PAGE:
Dual Agency In North Carolina Explained
The National Association of Realtors has noted that a growing number of buyers desire to work directly with the listing agent on properties. In NC, this creates a relationship that the state defines as “Dual Agency.” Another way of looking at it is that the “Dual Agent” is both the “Seller’s Agent” and “Buyer’s Agent” combined.
Many persuasion pieces have been written to encourage buyers to always use a Buyer's Agent because of a supposed difficulty the Dual Agent may have in advancing the interests of both the buyer and the seller. Supposedly a Dual Agent’s loyalty is divided between parties with competing interests. This is simply not true, especially for real estate agents working in North Carolina.
Savvy buyers and sellers must cut through the misinformation concerning dual agency and find out what it is really about. Working with a real estate agent serving as a Dual Agent is actually one of the best ways to buy and sell property!
Critics of dual agency purport that an agent cannot represent both sides equally. If it were an adversarial process, and real estate agents were lawyers, and home sales were court cases … then this might be true.
In this courtroom type view, there is always a winner and a loser— but this is simply not the case in a sales transaction. In real estate, the owner sells a property at a price they set and the buyer gains a property at a price that he or she is willing to pay. It is not a zero-sum game. Both sellers and buyers are winners, and there is no loser.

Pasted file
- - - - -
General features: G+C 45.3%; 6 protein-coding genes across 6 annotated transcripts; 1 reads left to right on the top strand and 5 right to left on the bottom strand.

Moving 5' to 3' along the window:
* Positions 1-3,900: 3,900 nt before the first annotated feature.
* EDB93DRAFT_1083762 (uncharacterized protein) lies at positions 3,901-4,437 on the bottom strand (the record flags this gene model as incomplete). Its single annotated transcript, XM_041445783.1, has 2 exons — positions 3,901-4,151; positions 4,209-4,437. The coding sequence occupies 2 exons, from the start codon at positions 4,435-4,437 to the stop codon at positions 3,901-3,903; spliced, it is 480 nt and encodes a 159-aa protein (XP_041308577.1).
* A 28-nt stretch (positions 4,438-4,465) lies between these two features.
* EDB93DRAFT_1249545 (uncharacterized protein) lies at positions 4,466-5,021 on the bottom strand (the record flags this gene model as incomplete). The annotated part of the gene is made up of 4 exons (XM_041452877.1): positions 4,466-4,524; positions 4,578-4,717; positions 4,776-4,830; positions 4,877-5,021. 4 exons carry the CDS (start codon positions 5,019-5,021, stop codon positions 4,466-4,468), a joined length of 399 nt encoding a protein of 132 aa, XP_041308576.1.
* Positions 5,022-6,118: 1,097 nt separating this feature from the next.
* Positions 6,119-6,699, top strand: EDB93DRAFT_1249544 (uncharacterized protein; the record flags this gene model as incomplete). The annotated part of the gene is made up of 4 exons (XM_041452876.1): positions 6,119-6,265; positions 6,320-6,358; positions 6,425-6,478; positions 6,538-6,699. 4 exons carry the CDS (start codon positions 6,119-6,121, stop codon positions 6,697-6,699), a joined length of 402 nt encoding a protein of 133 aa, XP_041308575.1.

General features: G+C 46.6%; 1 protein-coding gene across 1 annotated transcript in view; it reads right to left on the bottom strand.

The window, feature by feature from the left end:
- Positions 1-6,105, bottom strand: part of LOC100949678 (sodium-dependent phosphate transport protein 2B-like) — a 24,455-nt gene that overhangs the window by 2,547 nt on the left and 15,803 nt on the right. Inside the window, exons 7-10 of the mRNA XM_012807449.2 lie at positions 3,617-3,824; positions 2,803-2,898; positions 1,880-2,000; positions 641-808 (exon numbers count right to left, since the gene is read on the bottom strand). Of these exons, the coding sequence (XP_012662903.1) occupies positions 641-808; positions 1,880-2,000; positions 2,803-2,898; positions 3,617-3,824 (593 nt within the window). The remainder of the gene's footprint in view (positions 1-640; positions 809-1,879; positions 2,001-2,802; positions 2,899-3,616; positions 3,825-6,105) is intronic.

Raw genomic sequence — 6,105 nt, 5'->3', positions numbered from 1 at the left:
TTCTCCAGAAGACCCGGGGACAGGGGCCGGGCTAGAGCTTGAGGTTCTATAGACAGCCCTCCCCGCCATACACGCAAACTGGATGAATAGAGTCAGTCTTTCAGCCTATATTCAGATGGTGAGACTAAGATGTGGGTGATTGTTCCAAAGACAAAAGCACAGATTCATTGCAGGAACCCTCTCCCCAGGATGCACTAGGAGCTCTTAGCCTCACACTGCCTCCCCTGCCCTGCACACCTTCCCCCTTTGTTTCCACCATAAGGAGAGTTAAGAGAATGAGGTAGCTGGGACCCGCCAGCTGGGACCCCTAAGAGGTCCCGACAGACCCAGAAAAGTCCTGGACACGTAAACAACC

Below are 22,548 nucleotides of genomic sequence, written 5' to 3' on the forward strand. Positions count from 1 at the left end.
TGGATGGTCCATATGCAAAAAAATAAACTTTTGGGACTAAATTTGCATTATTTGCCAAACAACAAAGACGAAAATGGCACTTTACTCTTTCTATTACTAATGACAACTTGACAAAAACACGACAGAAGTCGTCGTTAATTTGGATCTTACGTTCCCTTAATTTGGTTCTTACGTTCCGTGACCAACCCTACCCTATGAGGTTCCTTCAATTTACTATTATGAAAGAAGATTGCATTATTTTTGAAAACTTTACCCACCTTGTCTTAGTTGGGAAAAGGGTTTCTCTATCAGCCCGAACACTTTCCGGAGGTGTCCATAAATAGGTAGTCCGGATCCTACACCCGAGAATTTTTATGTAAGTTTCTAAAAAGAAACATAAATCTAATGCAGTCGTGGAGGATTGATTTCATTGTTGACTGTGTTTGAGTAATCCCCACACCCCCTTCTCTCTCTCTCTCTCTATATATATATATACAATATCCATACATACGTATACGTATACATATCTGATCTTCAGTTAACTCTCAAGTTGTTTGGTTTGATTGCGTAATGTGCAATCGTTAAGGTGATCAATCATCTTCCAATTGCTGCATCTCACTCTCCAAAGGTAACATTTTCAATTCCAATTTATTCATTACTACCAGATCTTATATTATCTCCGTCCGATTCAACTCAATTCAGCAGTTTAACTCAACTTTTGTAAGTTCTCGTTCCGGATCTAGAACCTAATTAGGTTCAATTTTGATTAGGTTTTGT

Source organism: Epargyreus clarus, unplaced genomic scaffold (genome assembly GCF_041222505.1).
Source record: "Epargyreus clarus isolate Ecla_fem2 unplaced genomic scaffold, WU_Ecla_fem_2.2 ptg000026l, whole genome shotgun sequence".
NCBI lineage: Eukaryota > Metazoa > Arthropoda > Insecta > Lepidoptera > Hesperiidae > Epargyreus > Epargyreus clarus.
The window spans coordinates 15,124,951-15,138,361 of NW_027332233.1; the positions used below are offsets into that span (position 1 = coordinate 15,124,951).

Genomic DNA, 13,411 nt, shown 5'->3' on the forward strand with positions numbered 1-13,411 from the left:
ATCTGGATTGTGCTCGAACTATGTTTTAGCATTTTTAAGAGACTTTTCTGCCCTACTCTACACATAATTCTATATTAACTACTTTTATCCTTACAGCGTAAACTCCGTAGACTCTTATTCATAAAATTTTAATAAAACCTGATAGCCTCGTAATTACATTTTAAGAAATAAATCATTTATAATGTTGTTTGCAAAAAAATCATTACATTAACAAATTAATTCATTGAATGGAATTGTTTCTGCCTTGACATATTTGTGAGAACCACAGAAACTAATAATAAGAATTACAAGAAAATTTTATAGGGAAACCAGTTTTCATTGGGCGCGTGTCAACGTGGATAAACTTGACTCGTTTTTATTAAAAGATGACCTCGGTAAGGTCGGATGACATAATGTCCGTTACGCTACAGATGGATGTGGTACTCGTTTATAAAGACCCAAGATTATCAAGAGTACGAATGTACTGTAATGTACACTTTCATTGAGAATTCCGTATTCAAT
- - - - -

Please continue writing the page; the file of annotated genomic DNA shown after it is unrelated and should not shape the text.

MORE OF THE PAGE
The great American economist, Milton Friedman, stated: “The most important single central fact about a free market is that no exchange takes place unless both parties benefit.” It is upon this powerful capitalist principle that real estate brokers answer their call to duty as Dual Agents.
The purpose of a Dual Agent is as a sales negotiator who brings a deal together that is acceptable to both parties. Discretion is paramount, thus the agent cannot disclose the financial or personal information of either party without permission. The fiduciary duties required of a real estate agent in North Carolina is a high standard ensuring professionalism.
An example of a benefit of using a Dual Agent is in disclosing known faults. A real estate agent is required to disclose any known faults with a property, and the listing agent will always have more knowledge of the property.
Per North Carolina law, a dual agent must balance the interests of both sellers and buyers, and by doing this they are objectively fair to both parties. Unlike working with just a Buyer's Agent or Seller's Agent, the dual agent is the one that can level the playing field for both buyers and sellers.
Working with a Dual Agent is indeed a wise decision. In serving both buyers and sellers in the same transaction, it has been my experience that rarely are the two in an adversarial position, and with every deal conducted and completed, most all parties come out ahead with the professional real estate practice of dual agency.